MC Dotson
Aug 16, 2019 rated it really liked it
Shelves: writing-craft
I read this book while taking a Creative Nonfiction class for my MFA. As a novice in personal essay writing, I found this book a great read in order to learn the basics of this form. It covers many topics and categories within essay writing, depending on what you're interested in or would like to try that may be out of your comfort zone. Moore also includes examples of essays he and other authors have written, as well as practical exercises at the end of the chapters. Something interesting he al ...more
Sep 09, 2017 rated it really liked it
The way we learned how to write essays in school turned most of us off from having anything to do with essays. In fact, a lot of the ways subjects are taught in school turns us away from topics that are actually pretty interesting if presented in an interesting way. But that's a subject for an essay, which brings us back to this book.
This is not you fifth-grade teacher's essay instruction. This is the kind of essay that gets published in magazines and anthologies. These are heartfelt, pers
Sky Greene
Aug 06, 2017 rated it really liked it
This book had helpful ideas, tips and suggestions for those that write, or want to write, various forms of nonfiction. It included poems, a variety of types of essays, memoirs, and even touched on blogging. I liked many of activites to get your creativity flowing. I also liked how it was set up so if there was a particular area you weren't interested in, you could skim through it or just skip it altogether and move on to the next chapter.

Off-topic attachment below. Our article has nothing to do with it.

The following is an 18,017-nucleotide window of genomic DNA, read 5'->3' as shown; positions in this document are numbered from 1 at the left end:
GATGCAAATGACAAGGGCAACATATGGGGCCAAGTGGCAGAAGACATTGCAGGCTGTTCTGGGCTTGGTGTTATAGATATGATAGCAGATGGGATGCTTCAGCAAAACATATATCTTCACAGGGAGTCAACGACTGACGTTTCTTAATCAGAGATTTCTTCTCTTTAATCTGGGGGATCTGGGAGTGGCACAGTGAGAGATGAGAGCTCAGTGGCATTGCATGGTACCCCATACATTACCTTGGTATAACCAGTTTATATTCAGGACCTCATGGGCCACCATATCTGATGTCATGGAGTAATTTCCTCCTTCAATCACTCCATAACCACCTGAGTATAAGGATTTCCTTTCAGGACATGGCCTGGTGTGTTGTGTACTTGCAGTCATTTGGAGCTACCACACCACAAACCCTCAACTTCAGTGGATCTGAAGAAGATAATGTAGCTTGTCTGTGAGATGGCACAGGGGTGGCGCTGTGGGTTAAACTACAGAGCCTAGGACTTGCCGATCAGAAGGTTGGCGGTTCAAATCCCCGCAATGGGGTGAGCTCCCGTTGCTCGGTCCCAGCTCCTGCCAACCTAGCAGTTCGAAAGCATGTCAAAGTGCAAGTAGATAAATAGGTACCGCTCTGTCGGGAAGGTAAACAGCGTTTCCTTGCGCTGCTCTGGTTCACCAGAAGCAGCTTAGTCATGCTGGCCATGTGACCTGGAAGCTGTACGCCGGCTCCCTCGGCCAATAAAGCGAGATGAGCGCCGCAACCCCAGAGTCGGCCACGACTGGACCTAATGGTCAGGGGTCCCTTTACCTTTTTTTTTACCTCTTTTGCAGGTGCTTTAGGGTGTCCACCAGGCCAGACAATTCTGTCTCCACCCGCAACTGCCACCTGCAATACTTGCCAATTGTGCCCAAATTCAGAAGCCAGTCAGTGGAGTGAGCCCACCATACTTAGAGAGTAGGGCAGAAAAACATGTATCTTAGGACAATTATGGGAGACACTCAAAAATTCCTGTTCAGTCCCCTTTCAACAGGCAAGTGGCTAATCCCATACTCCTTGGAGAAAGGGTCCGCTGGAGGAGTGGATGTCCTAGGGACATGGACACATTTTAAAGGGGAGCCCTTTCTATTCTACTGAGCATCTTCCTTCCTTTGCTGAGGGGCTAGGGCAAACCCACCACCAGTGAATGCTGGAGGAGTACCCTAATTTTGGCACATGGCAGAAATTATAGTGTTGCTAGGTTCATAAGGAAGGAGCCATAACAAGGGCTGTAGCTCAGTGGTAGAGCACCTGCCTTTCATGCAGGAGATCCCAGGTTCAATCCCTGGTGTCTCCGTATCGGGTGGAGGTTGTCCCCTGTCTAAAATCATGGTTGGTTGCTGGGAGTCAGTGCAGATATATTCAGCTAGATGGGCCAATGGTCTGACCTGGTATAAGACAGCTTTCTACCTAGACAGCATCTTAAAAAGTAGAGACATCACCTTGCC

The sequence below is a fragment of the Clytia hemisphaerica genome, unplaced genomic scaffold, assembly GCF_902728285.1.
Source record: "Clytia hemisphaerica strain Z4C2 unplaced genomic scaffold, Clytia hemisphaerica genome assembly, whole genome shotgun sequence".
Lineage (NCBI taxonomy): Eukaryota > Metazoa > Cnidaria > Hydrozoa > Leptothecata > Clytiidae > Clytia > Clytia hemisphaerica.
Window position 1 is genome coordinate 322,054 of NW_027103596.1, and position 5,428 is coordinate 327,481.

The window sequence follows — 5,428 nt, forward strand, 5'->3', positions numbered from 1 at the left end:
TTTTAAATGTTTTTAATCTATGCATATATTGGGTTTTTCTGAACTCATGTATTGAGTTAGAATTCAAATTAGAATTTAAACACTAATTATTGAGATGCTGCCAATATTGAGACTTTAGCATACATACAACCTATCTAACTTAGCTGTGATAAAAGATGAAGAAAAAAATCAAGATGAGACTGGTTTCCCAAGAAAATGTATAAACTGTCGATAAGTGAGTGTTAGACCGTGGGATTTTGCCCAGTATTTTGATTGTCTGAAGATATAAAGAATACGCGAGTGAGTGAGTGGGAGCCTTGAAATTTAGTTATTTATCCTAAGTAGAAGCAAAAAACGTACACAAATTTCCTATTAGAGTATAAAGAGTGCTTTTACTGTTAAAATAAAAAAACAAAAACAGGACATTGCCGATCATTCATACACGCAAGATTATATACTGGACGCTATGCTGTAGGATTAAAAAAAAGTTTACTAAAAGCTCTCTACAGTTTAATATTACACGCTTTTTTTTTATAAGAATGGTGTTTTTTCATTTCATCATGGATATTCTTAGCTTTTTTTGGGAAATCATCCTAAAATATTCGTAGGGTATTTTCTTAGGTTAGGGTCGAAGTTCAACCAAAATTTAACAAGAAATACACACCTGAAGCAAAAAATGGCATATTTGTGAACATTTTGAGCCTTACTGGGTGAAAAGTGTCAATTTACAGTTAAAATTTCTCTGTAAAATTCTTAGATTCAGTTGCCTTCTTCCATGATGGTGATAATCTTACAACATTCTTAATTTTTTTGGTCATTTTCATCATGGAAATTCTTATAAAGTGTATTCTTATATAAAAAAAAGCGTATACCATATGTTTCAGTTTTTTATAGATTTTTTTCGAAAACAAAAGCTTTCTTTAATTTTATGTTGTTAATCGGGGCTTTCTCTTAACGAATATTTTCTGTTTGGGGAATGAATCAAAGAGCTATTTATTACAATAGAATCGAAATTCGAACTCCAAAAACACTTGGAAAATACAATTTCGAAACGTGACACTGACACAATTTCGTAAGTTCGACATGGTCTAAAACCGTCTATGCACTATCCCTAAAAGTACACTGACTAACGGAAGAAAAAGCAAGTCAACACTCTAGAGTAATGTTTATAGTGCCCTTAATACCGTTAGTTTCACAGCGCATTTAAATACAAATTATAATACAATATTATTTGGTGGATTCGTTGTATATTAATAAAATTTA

Jesse Stoddard
Jun 11, 2019 rated it it was amazing
I am delighted to find a great book on my favorite kind of writing! Dinty Moore covers a lot of territory in this survey of the topic, including examples from the earliest writers who pioneered the art of the essay, to the fast-paced World Wide Web blogosphere. He gives a series of prompts after lessons that are the perfect way to prime the pump for you to embark on the process of “assaying” your subject matter.
Feb 25, 2019 rated it really liked it  ·  review of another edition
This is a book I will turn to again and again as I continue my writing. Reading it was like having a private writing teacher--he had lots of great tips and really understands the mind and pitfalls of the beginning/struggling writer. I will be going back to each chapter and try out the writing exercises he suggests. I'm glad I stumbled on this one on Amazon!
Theresa Daley
Feb 28, 2019 rated it it was amazing
This book is beyond fantastic.
I am currently studying a professional writing degree and this book was/is truly helpful.
Clearly written, easy to read and very, very informative.

I read this book a year or two ago and to this day I have not forgotten Moore's wisdom.
It is brilliant!
Sep 14, 2018 rated it liked it
Some good info and exercises in here....however, definitely scaled for the beginner, and written as for a very bright 8th grader--simple and nearly condescending. The tone of the writing, therefore, was a bit off-putting.
Simon Stegall
Nov 09, 2017 rated it liked it
Just another textbook. Not particularly amazing, but not particularly bad, either.
Maha Abed
May 05, 2019 rated it it was amazing